Fast Camera for iOS gives you another way to take the perfect picture, by snapping tons of shots quickly and letting you pick the best one. But you can also turn your photos into a stop-motion video, or tinker with the settings to take burst shots or timed group photos.
It's important to note right away: when you launch this app for the first time it starts taking pictures in rapid-fire. The app defaults to autotaking shots so you can be ready for anything, but if you don't know that the first time you use the app, you'll suddenly realize you've taken 30 pictures or more before pressing the stop button. Go to the settings by pressing the gear icon in the upper left to turn off the Auto-on switch while you get used to using Fast Camera (you can always switch it back later).
When you use Fast Camera, all of your resulting photos are gathered in a folder and you can view every shot the app took to pick the best of the lot -- great for trying to get a perfect picture in just about any setting.
Fast Camera doesn't come with complicated interface elements or other onscreen options to distract you from the camera view, but in the settings you'll find a wealth of options for making the app behave like you want it to. You can choose to have the app default to your front- or rear-facing camera; choose your resolution settings; set a delay between shots to slow down the rapid-fire effect; start a timer for group photos; manually control locking of focus, exposure, and white balance; and control other settings. Most importantly, you have the option to set Fast Camera to take continuous photos (default), a burst of photos, or manual. I like the Burst option the best, because it lets you touch and hold a button to take continuous shots, and when you let go it stops. One more particularly useful feature is the option to show larger thumbnails when reviewing photos -- the default size is a bit too small to make decisions about best photos, and browsing through them full-screen can get time-consuming.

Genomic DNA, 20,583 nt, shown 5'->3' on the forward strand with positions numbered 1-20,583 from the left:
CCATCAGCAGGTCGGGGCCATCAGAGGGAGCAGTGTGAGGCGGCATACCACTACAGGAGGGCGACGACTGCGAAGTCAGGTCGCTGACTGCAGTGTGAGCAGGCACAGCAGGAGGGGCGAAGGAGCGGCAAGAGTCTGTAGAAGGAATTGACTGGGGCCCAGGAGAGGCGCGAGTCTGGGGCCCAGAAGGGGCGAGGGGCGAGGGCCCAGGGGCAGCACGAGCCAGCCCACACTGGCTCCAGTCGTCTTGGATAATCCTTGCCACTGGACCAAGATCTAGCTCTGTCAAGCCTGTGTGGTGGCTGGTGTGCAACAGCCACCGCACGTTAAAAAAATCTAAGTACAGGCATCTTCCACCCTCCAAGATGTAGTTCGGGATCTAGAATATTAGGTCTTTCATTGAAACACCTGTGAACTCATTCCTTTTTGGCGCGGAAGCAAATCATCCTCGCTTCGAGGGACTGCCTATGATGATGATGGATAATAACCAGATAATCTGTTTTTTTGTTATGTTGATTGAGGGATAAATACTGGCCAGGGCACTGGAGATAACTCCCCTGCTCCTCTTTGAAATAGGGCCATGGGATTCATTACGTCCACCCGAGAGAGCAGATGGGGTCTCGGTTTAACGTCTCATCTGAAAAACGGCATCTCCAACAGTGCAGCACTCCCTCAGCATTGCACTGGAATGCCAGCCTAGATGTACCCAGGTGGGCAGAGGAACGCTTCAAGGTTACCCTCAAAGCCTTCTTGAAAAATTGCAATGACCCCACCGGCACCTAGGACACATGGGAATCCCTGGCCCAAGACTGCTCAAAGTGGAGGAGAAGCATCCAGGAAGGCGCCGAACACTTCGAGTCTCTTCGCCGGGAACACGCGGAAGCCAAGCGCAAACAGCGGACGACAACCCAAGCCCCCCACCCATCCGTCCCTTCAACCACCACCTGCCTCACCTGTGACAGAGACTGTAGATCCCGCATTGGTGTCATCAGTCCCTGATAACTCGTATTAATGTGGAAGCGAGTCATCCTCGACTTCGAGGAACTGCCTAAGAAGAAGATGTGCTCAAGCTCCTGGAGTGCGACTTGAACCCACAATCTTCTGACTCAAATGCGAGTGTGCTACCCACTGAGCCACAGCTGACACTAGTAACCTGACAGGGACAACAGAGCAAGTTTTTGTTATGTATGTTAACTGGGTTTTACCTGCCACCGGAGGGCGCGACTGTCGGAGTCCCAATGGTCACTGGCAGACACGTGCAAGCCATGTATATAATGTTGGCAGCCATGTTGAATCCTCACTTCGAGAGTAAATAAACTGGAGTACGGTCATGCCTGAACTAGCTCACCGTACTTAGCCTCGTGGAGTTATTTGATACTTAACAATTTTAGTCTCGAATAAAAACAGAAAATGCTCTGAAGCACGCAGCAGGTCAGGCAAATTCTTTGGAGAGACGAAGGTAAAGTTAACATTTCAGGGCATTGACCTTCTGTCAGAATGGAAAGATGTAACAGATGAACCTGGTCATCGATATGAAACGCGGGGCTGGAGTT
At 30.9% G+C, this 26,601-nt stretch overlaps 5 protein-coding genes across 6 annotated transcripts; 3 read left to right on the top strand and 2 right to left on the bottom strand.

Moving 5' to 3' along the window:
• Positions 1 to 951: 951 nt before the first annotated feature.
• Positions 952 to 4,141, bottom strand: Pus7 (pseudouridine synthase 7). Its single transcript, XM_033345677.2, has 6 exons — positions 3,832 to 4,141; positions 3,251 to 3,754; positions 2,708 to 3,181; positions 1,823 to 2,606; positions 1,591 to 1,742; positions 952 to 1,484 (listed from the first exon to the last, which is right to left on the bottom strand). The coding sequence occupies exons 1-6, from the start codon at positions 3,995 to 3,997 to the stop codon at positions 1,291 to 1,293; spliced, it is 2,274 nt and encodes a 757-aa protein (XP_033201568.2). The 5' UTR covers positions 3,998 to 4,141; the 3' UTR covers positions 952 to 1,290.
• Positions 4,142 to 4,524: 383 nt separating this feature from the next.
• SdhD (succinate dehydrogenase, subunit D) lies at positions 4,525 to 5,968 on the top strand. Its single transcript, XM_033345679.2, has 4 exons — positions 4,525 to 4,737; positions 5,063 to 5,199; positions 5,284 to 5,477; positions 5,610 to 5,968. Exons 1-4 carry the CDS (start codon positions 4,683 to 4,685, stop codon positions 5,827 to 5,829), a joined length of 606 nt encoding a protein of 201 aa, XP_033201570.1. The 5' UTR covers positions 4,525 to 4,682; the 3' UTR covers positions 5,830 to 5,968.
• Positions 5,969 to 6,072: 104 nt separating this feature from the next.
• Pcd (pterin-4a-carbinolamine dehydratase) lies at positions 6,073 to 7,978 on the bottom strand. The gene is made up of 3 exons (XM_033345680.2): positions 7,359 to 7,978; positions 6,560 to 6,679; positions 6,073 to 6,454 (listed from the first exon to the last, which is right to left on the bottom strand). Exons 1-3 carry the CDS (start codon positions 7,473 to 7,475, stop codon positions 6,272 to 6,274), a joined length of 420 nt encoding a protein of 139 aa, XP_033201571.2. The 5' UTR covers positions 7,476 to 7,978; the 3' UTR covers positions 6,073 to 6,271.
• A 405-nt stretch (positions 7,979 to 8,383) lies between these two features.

Fast Camera has one more cool feature for taking action shots. For an in-app purchase of 99 cents, the app will let you export your shots to create a stop-motion video. Initially I wasn't satisfied with the results, but with some experimenting within the app settings I was able to create a pretty good-looking stop-motion video. Depending on how much time you want to spend on it, your mileage may vary.
One more note: when I decided to review this app it was 99 cents, but it has since jumped up to $2.99, a price I think is a little steep for what you get. If you want Fast Camera, three bucks is not a huge amount to pay, but you might try waiting a bit to see if the price drops again before pulling the trigger.
You may already have a lot of photo apps on your iPhone, but Fast Camera offers a great way to find the perfect picture among many. If you want to take the perfect pic, set up group photos on a timer, or make stop-motion videos, this app keeps the interface simple, but offers the tools to make it happen.